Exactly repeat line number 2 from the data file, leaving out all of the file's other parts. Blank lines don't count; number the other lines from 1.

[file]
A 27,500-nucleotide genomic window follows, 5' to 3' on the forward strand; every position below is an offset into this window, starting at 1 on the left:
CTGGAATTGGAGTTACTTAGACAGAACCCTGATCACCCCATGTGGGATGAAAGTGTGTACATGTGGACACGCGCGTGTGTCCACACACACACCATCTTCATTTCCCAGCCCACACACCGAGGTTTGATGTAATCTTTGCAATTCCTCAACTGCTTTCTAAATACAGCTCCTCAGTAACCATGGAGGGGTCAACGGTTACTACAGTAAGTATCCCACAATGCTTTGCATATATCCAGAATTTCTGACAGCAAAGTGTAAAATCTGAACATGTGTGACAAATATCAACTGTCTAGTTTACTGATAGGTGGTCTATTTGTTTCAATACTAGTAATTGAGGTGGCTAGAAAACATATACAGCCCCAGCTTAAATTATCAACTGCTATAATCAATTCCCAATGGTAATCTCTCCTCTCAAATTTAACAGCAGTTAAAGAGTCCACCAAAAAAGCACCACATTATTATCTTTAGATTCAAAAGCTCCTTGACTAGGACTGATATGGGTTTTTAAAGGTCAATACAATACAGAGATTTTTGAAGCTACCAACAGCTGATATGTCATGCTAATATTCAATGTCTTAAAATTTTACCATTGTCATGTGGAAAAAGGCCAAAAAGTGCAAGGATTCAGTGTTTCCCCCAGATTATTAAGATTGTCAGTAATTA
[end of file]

CTGGAATTGGAGTTACTTAGACAGAACCCTGATCACCCCATGTGGGATGAAAGTGTGTACATGTGGACACGCGCGTGTGTCCACACACACACCATCTTCATTTCCCAGCCCACACACCGAGGTTTGATGTAATCTTTGCAATTCCTCAACTGCTTTCTAAATACAGCTCCTCAGTAACCATGGAGGGGTCAACGGTTACTACAGTAAGTATCCCACAATGCTTTGCATATATCCAGAATTTCTGACAGCAAAGTGTAAAATCTGAACATGTGTGACAAATATCAACTGTCTAGTTTACTGATAGGTGGTCTATTTGTTTCAATACTAGTAATTGAGGTGGCTAGAAAACATATACAGCCCCAGCTTAAATTATCAACTGCTATAATCAATTCCCAATGGTAATCTCTCCTCTCAAATTTAACAGCAGTTAAAGAGTCCACCAAAAAAGCACCACATTATTATCTTTAGATTCAAAAGCTCCTTGACTAGGACTGATATGGGTTTTTAAAGGTCAATACAATACAGAGATTTTTGAAGCTACCAACAGCTGATATGTCATGCTAATATTCAATGTCTTAAAATTTTACCATTGTCATGTGGAAAAAGGCCAAAAAGTGCAAGGATTCAGTGTTTCCCCCAGATTATTAAGATTGTCAGTAATTA